Finding True Rest as a Caregiver

by Aug 3, 2021Spiritual Support2 comments

For Heather Johnson finding true rest as a caregiver often feels like an unending, futile pursuit. And yet she has discovered a way to do it.

Finding true rest as a caregiver is an elusive quest. Yet, as guest blogger Heather Johnson has discovered, it is also an essential pursuit. Today she describes where she goes when she needs true rest as a caregiver. 

A cedar tree trunk, its branches stripped, serves as a railing along the stairs to our master bedroom. I welcome its invitation to help me pull myself up. I am tired. Bone tired. My back and legs ache.

 Once in bed, I feel the cotton sheets and the cool night breeze wafting in from the nearby window. I sigh, exhaling this day’s work. I need physical rest.

 Though my body begs for sleep, my mind defies the plea. The hamster wheel inside my head spins with thoughts. Not worrisome thoughts. Just thoughts. I toss and turn, praying my mind goes blank. I need mental rest. I need the peace that comes with finding true rest as a caregiver.

 As an empty-nest mother of three kids in their twenties with multiple special needs, you’d think my load would be lighter by now. But parents like me know differently. Our parenting work is never done. In some ways, parenting adult children with special needs can be more complicated when they’re not under our roof anymore. There are adult caregivers to secure. There are more meetings to attend. There are attorneys to draft special needs trusts so our kids will have funds for their care that they can’t manage on their own. We get weary. But we press forward because of love and try not to worry. I need soul rest. I think I need soul rest more than any other kind.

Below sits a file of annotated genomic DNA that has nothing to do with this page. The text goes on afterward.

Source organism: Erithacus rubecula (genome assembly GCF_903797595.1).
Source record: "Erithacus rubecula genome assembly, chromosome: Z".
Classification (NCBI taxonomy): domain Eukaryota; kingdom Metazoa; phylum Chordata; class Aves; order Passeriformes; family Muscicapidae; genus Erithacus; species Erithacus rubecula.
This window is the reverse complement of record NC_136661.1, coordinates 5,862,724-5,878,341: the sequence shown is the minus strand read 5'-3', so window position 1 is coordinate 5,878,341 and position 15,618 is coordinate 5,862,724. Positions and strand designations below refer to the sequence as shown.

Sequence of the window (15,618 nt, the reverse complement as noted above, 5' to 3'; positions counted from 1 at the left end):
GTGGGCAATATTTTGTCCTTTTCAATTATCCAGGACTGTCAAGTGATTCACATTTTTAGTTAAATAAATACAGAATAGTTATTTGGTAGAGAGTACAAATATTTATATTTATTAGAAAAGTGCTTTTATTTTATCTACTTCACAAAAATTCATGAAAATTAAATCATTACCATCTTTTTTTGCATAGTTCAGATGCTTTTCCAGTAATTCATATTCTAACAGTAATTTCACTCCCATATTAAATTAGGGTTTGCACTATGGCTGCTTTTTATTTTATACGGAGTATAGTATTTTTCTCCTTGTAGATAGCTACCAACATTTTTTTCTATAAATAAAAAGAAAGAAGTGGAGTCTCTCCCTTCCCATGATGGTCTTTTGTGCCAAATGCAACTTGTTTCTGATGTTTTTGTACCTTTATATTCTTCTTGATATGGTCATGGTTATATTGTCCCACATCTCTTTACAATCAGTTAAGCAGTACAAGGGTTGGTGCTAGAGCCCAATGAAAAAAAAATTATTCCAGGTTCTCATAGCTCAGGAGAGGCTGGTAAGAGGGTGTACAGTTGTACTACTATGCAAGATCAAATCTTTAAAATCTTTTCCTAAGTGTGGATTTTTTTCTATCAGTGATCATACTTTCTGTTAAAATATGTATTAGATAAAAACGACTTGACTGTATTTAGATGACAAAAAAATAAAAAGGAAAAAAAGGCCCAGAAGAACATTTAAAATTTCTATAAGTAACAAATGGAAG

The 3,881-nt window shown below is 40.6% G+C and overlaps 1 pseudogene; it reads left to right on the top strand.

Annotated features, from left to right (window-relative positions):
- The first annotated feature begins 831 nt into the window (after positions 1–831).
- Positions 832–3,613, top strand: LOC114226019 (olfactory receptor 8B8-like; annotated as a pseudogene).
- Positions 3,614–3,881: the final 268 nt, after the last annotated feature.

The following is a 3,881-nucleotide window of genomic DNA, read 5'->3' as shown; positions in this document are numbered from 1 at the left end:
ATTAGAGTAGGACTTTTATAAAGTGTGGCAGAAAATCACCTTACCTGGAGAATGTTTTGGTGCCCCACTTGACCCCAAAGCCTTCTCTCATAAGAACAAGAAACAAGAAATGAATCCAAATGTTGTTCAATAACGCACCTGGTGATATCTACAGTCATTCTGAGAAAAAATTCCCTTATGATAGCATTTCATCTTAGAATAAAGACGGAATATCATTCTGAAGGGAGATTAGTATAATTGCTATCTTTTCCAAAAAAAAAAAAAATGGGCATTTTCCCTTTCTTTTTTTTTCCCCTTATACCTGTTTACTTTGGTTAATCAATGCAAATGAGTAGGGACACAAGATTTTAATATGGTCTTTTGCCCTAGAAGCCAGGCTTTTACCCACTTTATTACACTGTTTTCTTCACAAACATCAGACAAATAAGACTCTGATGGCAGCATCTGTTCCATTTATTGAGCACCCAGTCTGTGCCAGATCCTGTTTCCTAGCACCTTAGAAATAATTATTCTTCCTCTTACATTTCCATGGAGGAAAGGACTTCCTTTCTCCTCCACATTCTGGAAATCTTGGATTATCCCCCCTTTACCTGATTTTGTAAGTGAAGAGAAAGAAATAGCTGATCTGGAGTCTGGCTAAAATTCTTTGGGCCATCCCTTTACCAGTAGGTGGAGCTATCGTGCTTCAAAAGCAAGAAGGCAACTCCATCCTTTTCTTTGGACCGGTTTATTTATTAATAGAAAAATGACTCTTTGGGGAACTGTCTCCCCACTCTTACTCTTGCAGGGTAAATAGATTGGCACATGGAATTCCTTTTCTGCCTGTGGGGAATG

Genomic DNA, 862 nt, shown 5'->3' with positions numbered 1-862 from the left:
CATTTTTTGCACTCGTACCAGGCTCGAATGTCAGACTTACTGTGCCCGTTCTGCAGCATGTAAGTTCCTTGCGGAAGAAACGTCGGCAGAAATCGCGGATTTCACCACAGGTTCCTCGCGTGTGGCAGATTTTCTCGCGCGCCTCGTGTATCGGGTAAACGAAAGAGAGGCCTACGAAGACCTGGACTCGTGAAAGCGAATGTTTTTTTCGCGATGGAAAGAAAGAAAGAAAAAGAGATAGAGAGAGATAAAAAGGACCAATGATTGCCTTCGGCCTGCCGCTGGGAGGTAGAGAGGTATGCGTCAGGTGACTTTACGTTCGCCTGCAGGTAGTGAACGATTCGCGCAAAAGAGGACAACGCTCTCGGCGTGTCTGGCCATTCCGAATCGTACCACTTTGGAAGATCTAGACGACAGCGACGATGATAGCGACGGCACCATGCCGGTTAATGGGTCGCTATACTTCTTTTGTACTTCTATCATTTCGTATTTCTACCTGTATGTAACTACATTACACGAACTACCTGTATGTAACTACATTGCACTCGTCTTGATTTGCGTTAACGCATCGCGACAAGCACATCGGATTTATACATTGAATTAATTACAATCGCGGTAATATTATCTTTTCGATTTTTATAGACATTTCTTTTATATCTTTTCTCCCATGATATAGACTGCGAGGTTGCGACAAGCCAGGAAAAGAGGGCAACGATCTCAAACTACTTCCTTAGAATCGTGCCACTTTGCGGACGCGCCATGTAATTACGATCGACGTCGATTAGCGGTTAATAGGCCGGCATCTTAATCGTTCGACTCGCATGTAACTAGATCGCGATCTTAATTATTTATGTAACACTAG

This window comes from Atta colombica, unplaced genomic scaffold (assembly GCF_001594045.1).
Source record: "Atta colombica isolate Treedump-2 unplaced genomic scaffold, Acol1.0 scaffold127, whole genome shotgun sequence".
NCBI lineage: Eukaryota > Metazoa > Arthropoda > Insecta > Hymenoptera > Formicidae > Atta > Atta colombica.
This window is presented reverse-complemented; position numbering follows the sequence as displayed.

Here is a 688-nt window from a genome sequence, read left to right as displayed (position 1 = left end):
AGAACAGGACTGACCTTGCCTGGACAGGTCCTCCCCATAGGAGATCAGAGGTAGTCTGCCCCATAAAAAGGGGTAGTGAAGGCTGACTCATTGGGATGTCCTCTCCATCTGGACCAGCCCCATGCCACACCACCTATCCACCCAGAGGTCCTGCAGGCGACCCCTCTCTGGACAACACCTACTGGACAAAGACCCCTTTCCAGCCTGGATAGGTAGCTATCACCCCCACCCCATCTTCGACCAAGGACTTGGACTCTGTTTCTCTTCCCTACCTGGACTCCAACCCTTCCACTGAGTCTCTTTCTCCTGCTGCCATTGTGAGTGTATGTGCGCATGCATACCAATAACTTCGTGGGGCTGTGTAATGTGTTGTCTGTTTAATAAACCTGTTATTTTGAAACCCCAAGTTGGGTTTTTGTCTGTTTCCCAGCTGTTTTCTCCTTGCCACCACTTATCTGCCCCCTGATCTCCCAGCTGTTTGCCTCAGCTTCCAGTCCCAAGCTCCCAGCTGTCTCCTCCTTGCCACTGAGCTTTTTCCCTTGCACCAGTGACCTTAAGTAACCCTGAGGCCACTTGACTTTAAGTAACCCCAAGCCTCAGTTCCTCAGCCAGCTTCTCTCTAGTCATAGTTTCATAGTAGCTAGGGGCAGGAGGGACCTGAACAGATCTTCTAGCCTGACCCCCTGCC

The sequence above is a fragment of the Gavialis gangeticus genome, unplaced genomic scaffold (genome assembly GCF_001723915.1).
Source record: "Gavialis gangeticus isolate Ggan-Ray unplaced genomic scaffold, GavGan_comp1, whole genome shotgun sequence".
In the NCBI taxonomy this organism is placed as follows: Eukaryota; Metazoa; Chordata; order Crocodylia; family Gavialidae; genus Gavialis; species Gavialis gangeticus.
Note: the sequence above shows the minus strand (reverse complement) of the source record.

I need to know the weight of our kids’ needs doesn’t depend completely on me and my husband or even other human caretakers. I need to know there’s a love so large, so expansive, so perfect, that will hold our kids and help them long after I’m gone.

 How do you find rest for your body, mind, and soul? How do you know in your bones that all will be well?

 For me, I turn to Genesis—to the beginning—and read about God who created, who called everything he created “good”, and who rested afterward. Why did God rest if God doesn’t get tired? I wonder if God’s rest was time to survey—time and space to say “it is good.” I wonder if “good” in our daily lives can mean “good enough” because we aren’t perfect. Maybe “good enough” is good enough?

 In a culture that implies we never do enough, that we never have enough, that we never are enough, that we’re never good enough, our souls are at-risk. These cultural messages, if absorbed, make us weary and worried. Our souls begin to wither. We forget who we are and what we really need—to know we’re never alone, that we’re perfectly loved, that our loved ones will be looked after and loved always. Our soul needs a deep well of refreshing truth to counter our culture. We can take frequent, cool drink from the well of truth that never dries and say until our thirst is quenched: